Nitrogen dioxide: Formed in the welding arc directly from the air, nitrogen dioxide is very irritating to the eyes and mucous membranes of the lungs and throat. Exposure to concentrations between 200 ppm and 700 ppm (parts per million) can be fatal. Lower concentrations may produce only mild bronchial irritation, but will be followed several hours later by acute pulmonary oedema (fluid in the lungs).
Phosgene: This gas is produced when residues of chlorinated hydrocarbon degreasers, such as trichloroethylene and perchloroethylene, are left on metal being welded or flame-cut. The heat and the ultraviolet radiation cause the degreaser to decay into phosgene gas, which was used as a poisonous gas in the First World War. Freon gas, which is used in many refrigeration plants and as a propellant in aerosol cans, will also decompose to form phosgene when exposed to ultraviolet rays. Phosgene will produce skin inflammation. Inhalation of high concentrations will cause pulmonary oedema. Death may result through respiratory or heart failure.
Phosphine: When steel which has been coated with a phosphate rust-proofing is welded, phosphine gas is generated. High concentrations will irritate the eyes, nose and skin. Very high concentrations can result in severe damage to kidneys and other organs, and perhaps death.
Ozone: A gas produced by the ultraviolet radiation in the air in the vicinity of arc welding and cutting operations, ozone is very irritating to all mucous membranes. Excessive exposure produces pulmonary oedema. Other effects of exposure include headache, chest pain, and dryness of the respiratory tract.
Agents for Cleaning and Passivating Stainless Steel
These substances are both very dangerous and will require specialised methods of storage, use and disposal:
- nitric acid
- hydrofluoric acid.
The methods used to prepare metals for welding pose a series of specific hazards, each of which requires control. See TN7 chapter 10 for further details.
This poses hazards to the eyes, lungs and hearing through noise, vibration and dust creation. Abrasive blasting needs to be carried out in a blasting cabinet with ventilation.
Power tools (grinders and nibblers) can pose hazards of eye injury, vibration injury and electric shock.
Use of Degreasing Chemicals
There may be exposure to the solvent vapour or to its decomposition products (phosgene). Solvent vapours may be flammable and explosive. Skin contact can result in occupational dermatitis. See the AS 1627 series.
Cleaning with Caustic or Acid Solutions
These can pose hazards of contact with the solution or its corrosive and/or irritant fumes. Hydrogen gas can be generated. Hydrofluoric acid poses extreme dangers and should be used only with specific precautions.
When coatings on metals are heated it should be assumed that the decomposition products are toxic.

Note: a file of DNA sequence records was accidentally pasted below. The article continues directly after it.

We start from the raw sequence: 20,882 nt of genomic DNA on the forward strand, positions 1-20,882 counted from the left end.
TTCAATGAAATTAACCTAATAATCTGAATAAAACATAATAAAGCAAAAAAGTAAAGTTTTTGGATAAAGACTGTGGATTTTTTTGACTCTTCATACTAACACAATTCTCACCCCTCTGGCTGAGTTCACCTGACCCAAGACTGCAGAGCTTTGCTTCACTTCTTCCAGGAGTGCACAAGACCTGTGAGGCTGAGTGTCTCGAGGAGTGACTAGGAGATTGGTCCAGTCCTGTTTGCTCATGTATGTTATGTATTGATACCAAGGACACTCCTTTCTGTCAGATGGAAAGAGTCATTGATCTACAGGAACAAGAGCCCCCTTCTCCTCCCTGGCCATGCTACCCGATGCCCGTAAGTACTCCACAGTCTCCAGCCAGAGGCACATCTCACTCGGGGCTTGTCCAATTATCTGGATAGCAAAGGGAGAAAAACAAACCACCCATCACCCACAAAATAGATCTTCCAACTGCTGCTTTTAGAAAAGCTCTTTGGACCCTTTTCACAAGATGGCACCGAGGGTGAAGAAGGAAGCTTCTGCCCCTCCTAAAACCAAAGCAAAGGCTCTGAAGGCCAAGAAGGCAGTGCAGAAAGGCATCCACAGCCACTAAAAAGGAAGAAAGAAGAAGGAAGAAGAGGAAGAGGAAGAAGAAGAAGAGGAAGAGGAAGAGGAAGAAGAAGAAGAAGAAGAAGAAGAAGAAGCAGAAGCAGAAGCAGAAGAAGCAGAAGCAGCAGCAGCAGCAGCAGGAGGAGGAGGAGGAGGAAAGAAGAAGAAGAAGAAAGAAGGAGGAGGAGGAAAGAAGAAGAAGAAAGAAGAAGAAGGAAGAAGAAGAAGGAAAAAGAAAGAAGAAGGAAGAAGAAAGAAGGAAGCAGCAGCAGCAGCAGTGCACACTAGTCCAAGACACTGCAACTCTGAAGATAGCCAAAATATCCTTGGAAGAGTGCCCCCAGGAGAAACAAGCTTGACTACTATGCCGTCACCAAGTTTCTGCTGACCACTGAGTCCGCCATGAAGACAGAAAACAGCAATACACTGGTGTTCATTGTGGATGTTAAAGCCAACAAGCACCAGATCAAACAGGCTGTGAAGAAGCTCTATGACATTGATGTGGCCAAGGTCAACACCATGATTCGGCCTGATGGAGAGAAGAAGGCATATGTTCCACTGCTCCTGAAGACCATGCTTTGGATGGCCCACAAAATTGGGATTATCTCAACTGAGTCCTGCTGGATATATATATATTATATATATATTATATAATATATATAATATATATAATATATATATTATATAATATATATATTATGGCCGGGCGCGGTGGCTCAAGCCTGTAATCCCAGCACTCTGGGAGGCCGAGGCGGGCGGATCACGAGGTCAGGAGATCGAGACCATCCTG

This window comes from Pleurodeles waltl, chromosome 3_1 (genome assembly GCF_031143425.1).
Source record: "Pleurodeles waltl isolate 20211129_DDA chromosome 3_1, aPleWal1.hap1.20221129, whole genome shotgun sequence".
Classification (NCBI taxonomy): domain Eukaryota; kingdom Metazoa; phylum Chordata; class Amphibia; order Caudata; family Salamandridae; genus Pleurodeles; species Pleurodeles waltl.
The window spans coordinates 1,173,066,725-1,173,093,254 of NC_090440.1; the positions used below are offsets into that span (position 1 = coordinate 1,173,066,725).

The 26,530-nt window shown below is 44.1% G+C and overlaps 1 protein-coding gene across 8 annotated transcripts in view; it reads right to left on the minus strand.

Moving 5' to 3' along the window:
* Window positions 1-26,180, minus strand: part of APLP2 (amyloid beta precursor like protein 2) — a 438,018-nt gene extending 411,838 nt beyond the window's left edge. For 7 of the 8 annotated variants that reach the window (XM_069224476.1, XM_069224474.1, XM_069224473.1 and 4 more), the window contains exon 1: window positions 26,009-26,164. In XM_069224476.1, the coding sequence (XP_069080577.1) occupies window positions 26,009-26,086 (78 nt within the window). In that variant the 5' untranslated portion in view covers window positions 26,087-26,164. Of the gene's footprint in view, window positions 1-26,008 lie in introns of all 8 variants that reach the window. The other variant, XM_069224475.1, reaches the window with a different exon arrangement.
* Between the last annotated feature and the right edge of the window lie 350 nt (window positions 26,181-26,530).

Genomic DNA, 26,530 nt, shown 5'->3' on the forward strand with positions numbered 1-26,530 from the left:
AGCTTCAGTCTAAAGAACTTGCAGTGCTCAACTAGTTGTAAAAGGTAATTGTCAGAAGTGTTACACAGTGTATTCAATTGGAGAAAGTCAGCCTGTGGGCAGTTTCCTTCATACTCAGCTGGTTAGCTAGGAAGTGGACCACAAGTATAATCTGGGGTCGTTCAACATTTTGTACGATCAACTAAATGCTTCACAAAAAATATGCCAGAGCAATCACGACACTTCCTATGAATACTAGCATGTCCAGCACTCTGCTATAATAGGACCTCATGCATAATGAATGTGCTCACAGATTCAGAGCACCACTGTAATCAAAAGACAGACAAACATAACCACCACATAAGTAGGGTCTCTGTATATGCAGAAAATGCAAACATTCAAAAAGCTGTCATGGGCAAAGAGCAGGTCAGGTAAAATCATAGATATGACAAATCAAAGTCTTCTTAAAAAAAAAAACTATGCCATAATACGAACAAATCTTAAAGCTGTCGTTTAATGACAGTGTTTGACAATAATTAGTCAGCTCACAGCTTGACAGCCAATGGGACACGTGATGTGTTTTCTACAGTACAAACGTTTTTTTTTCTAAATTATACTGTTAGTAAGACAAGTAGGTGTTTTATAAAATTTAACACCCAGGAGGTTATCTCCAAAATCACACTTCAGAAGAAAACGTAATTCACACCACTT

TN7 chapter 20 deals with this topic and refers to AS 2865. A confined space is:
any space that is not intended as a regular workplace AND has restricted means of entry/exit AND has inadequate ventilation.
Key elements of safe welding in confined spaces include the following.
Access and Emergency Rescue
A trained, alert observer must be stationed outside the space.
Safe access is required and pre-planned emergency rescue (including a safety belt or lifeline) must be assured through the use of suitable emergency equipment.
Risks of electric shock are increased when working in confined spaces. A range of measures are described in TN7, including having an observer outside the space with access to a cut-off switch and rescue equipment. Always site the welding equipment outside a confined space.
Ventilation for welders in confined spaces is of clear importance. Local exhaust ventilation will be needed. Don't enter a confined space unless you are sure the atmosphere is safe.
The atmosphere in a confined space may become rapidly depleted in oxygen content. Check with a monitoring device before entry. As welding proceeds, inert gases may rapidly displace oxygen - check the atmosphere with a continuous monitor located near the welder's breathing zone. Check for toxic or explosive atmospheres, if appropriate.
Reflected arc flash in a confined space may affect bare skin (e.g. the back of the neck).
A fire in a confined space will be more serious than a normal fire.
Confined spaces may be hot because of solar load (if outside), or may become hot during the pre-heating of metals. Take precautions to prevent heat affecting the worker. Cool air is one option but may not provide sufficient protection against radiant heat from hot surfaces. Working in a confined space (especially if hot) can affect a welder, given the level of protective equipment required and it may be necessary to limit the welder's working time.
Permit to Work
Welding in a confined space may be subject to a permit to work. An example is available below.
Hot metal sparks are a constant hazard in many welding processes.
Essential safety measures are to ensure:
- good housekeeping
- training in the selection and use of fire-fighting equipment
- prevention of sparks entering clothing/boots through the use of flame-resistant personal protective equipment.